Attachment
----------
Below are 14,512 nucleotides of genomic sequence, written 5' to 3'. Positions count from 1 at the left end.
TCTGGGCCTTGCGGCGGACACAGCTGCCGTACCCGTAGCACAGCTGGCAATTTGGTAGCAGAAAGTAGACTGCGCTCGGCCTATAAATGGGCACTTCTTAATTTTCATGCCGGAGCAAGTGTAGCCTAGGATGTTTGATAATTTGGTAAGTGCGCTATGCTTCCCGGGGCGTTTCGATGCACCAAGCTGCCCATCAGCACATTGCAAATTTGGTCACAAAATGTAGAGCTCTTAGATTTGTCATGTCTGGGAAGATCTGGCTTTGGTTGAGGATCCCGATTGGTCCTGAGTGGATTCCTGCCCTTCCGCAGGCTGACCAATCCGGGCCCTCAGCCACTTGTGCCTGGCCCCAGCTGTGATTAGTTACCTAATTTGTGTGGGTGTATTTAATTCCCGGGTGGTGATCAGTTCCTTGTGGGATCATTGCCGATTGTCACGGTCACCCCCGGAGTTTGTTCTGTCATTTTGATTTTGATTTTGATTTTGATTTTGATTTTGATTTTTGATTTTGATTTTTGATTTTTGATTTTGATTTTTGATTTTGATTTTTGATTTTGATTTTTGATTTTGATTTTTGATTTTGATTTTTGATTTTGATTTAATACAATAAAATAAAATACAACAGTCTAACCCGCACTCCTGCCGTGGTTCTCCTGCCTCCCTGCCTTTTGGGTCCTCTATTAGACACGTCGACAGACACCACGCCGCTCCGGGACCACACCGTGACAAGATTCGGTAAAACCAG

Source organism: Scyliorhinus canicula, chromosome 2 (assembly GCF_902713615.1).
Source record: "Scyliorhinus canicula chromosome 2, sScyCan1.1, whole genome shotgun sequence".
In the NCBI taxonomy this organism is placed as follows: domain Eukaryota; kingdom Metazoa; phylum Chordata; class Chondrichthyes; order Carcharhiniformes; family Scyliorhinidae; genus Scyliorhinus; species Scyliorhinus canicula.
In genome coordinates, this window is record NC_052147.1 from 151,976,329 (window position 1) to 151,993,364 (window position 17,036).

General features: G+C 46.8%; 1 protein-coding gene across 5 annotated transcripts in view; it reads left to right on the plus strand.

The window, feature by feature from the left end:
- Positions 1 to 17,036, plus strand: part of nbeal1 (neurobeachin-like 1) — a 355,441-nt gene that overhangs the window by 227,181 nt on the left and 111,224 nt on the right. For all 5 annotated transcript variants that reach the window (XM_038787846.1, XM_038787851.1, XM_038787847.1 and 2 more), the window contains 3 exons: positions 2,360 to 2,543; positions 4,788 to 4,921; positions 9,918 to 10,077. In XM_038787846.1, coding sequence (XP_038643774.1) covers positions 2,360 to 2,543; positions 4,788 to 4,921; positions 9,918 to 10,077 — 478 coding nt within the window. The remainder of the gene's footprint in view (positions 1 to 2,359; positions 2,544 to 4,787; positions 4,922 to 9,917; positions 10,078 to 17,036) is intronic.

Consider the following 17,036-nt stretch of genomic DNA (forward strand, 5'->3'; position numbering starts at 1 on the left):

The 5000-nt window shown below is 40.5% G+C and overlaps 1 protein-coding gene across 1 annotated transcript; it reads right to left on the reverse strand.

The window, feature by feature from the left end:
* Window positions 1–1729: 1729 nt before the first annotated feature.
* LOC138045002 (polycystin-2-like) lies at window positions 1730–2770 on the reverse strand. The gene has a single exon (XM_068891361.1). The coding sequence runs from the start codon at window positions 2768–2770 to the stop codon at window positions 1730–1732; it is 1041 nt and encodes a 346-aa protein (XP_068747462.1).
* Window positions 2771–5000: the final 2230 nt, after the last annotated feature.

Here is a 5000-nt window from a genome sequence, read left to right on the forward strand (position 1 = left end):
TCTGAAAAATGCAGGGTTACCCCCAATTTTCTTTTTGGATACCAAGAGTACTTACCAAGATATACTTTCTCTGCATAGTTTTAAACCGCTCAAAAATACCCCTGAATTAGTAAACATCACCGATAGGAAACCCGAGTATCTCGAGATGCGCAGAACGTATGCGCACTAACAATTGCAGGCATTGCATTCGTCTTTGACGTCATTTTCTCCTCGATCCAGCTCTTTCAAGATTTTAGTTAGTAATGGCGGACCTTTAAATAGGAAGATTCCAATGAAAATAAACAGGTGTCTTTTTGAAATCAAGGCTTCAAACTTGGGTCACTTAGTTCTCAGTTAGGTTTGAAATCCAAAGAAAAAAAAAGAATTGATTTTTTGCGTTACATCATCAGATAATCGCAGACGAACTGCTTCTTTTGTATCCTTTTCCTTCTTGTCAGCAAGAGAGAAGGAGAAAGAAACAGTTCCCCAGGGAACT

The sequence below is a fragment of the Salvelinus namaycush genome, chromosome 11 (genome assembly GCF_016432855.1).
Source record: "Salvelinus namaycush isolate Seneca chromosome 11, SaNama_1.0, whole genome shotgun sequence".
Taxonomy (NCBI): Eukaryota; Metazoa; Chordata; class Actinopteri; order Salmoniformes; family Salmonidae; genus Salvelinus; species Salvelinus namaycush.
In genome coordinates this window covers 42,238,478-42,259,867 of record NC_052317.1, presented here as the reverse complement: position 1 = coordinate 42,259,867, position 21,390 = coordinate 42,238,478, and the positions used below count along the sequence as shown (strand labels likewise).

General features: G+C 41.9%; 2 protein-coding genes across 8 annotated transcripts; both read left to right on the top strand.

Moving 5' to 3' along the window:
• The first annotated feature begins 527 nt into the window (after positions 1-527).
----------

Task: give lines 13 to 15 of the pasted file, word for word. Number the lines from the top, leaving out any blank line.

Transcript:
* Window positions 1–1729: 1729 nt before the first annotated feature.
* LOC138045002 (polycystin-2-like) lies at window positions 1730–2770 on the reverse strand. The gene has a single exon (XM_068891361.1). The coding sequence runs from the start codon at window positions 2768–2770 to the stop codon at window positions 1730–1732; it is 1041 nt and encodes a 346-aa protein (XP_068747462.1).
* Window positions 2771–5000: the final 2230 nt, after the last annotated feature.